On my eighth date with Alberto, I married him. I was a 30-year-old publicist from Los Angeles and he was a New York ad man who was seven years my senior. I knew his birthday and middle name, but not that his Cuban family always opened gifts on Christmas Eve — Noche Buena — and flew somewhere tropical or arctic on Christmas Day.
He didn’t realize I never opened gifts until December 25, or that I came with three decades of Christmas ornaments. Throughout my childhood, our family made pom-pom snowmen with top hats, pandas skiing on popsicle sticks and stenciled our names on plastic apples. As we grew up, the ornaments became store-bought, most of them commemorating a new hobby or milestone.
During my first December with Alberto in 2005, I proudly hauled out my boxes of ornaments. From the couch, he raised an eyebrow as my sea of mementos crept across the dining table.
“You’re putting all those up?” he asked.
“They’ll fit! It’s a big tree.”
He crossed the room and examined a badly painted dough figure in the hollow of a walnut. “Seriously?” he said.
“That’s the first ornament I ever made,” I squealed. “I was, like, three!”
He shook his head, laughed and went back to the TV remote.
“Wait — Alberto? You’re not participating?”
“Um, no. This is your thing.”
I was more than a little devastated. I hadn’t yet realized that everything in a marriage isn’t met with mutual enthusiasm, so I decorated the tree with a pout on my face. And did a shot of tequila in the kitchen.
Alberto grimaced on Noche Buena when he unwrapped no less than six ornaments from our respective families and me. But then he handed me a box that contained a flaming, Mexican-style heart ornament decorated with the words “I Love You.”
His acknowledgment of my silly tradition was gesture enough for me. The following year, I dressed the tree on an early December night while he worked late: no pouting, no shots.
As we drove back from Jersey with an evergreen on our convertible for Christmas No. 3, he announced that it would only be fair if we took turns with the Christmas-tree theme every other year.
“What does that mean?” I asked.
“It means that this year, we continue your little Craft Land Adventure. But next year, we do a monochromatic tree. The lights, the ornaments, everything. I’m thinking white or silver.”
“Does this mean you’ll actually help me decorate?” I asked.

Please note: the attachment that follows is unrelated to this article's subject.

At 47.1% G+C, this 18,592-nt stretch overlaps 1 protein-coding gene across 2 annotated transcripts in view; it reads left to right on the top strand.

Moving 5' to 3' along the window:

“Are you kidding? I will art-direct that tree!”
When Christmas No. 4 was within sight, I reminded him about the monochromatic tree.
“Right,” he said. “We need to do that.”
The second weekend in December, I mentioned it again.
“Honey,” he smiled, “how would you feel about not getting a tree this year? I mean, we’re leaving for Canada in 10 days and then we’ll just have to pack everything away when we get back . . .”
I didn’t interrupt to say that, actually, I would have to pack everything away when we got back. Instead, I agreed: Not getting a tree sounded practical.
I did not give him an ornament that year. He didn’t get me one either. As we celebrated Christmas 2008 from our hotel suite in Montreal, neither of us gave it a second thought. We assumed there were years of art-directed trees ahead of us, but a few months after our ornament-free Christmas in Montreal, Alberto died of a sudden heart attack at 40.
In 2009 and 2010, I was a grief mess who couldn’t be bothered with doing dishes, let alone a tree with ornaments. I escaped to Brazil and Italy, where I did plenty of pouting and even more shots. But for the last two Christmases, I’ve indulged in the Craft Land Adventure. I’ve found that the mementos from Christmases past no longer make me squeal with delight; there’s just a lot of crying and sighing.
So for next year, I’m entertaining the idea of that monochromatic tree: lights, ornaments, everything. I’m thinking white or silver.
Tré Miller Rodríguez is the author of “Splitting the Difference: A Heart-Shaped Memoir” and the popular Tumblr WhiteElephantInTheRoom.com. She is an award-winning copywriter whose essays have appeared in The New York Times, Manhattan Magazine and on the Huffington Post.